Very cool project: The Nephrology Oral History Project. On their homepage you can access interviews with 14 different nephrologists who practiced during the early days of dialysis, as early as the 1950s and 1960s. It's well-organized in that each interview is broken down into labeled snippets, so you can only listen to the topics that interest you the most.
One of the more fascinating topics in these interviews is reading about how much tinkering and troubleshooting was necessary during the early days of dialysis. Access was a major issue; early on, one would cut down to find an artery and a vein in order to perform dialysis; at the end of the dialysis procedure, the vessels were ligated off and therefore those vessels could not be used again. Needless to say, there are only a limited number of arteries available to suppor dialysis, so other techniques were essential. One nephrologist describes making "home-made" catheters simply by cutting the appropriate length of polyethylene tubing and tapering off the end by holding it over a Bunsen burner. Because they couldn't afford real stainless-steel guidewires, they used guitar strings coated in silicone, which were much cheaper.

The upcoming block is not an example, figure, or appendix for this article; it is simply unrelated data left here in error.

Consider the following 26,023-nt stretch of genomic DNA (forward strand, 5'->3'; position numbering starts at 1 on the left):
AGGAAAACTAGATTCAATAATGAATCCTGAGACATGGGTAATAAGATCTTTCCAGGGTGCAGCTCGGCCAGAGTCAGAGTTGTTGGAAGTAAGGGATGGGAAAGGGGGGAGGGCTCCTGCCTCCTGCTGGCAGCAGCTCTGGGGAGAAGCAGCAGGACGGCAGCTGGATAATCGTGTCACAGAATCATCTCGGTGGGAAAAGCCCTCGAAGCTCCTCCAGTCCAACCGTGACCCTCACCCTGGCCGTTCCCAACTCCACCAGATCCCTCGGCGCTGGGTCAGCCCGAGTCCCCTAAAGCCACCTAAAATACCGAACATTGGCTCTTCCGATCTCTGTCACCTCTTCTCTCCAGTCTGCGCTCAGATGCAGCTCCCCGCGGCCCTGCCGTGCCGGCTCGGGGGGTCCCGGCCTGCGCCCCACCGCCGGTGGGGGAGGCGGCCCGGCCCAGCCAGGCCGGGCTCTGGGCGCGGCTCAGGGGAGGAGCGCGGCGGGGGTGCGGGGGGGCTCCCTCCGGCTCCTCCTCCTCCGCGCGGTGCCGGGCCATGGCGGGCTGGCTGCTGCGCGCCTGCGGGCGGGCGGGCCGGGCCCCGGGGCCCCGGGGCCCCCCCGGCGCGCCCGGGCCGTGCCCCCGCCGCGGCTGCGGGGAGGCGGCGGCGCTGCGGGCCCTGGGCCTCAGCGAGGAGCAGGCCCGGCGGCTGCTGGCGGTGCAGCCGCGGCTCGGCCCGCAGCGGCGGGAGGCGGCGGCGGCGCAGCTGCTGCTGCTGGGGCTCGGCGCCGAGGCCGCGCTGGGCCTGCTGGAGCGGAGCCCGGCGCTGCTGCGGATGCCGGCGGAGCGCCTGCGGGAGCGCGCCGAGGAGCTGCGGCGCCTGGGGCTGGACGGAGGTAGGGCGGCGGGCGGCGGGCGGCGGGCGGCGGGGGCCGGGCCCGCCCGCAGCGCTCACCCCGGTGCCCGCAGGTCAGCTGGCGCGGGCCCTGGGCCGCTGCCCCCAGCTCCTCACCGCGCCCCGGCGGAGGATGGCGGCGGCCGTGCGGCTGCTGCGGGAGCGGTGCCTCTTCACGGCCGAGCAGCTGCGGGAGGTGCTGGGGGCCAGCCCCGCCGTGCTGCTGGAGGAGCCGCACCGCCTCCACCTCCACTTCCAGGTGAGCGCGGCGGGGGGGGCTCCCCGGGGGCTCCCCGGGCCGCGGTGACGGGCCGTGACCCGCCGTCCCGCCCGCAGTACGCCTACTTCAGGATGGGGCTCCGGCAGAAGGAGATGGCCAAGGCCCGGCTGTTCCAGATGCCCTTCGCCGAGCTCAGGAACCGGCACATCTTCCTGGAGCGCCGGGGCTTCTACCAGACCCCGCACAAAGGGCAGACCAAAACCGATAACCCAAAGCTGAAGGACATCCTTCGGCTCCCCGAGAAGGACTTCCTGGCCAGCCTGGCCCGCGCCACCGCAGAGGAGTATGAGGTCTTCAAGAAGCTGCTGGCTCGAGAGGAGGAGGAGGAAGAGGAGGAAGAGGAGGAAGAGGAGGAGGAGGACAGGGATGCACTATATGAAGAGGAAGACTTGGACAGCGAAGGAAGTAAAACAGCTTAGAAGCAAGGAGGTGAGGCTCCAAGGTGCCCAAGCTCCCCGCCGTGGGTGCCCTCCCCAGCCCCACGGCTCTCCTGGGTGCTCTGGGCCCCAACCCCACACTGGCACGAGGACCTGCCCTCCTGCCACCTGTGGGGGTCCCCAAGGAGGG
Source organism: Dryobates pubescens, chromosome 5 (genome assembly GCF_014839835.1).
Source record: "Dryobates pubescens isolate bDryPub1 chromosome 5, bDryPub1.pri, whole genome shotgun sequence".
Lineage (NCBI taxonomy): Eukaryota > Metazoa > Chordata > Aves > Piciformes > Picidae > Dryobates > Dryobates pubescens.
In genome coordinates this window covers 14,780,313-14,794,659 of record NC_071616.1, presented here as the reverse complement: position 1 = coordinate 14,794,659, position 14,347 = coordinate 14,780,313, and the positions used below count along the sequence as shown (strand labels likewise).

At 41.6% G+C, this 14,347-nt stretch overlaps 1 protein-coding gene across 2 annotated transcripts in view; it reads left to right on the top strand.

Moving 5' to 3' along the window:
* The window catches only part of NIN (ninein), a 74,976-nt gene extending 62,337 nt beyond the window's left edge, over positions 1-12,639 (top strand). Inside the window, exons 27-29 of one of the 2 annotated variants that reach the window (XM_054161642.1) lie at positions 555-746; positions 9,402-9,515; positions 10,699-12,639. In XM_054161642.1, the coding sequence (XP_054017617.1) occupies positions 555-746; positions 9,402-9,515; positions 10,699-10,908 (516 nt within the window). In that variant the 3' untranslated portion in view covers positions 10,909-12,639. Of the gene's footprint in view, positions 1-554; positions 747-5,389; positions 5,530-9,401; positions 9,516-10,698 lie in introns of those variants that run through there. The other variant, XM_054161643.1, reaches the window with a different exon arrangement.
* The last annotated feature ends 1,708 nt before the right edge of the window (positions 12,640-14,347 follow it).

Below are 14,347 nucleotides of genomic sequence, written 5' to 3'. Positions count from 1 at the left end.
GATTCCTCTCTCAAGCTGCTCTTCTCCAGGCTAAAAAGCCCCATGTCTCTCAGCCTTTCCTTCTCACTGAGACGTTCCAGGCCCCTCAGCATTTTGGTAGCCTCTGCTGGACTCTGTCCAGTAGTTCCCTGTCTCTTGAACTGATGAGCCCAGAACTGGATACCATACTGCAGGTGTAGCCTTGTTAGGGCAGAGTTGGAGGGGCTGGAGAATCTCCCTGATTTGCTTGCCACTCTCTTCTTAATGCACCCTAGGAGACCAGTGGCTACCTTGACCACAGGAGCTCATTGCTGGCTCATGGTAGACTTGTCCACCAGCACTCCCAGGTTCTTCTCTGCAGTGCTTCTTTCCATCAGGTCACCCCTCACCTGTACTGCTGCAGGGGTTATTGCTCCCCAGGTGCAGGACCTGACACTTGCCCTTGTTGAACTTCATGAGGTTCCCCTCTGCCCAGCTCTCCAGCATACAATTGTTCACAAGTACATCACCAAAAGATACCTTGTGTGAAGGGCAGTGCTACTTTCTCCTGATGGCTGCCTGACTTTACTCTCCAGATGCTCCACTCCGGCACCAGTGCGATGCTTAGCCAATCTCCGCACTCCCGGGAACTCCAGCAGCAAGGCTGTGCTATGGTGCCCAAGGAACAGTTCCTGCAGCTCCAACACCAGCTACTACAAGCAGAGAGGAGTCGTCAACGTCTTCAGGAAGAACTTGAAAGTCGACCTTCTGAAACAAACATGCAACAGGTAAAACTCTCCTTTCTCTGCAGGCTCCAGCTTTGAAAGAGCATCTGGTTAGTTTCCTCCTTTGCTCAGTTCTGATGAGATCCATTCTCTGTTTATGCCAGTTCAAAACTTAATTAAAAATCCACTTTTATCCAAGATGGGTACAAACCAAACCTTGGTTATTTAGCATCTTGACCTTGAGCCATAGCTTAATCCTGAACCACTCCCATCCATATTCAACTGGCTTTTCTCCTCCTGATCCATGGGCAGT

So: the next time you grab a catheter kit off the shelf and plug in the ultrasound machine, think about all the additional hassle involved in placing a dialysis catheter our nephrology fellow predecessors had to endure!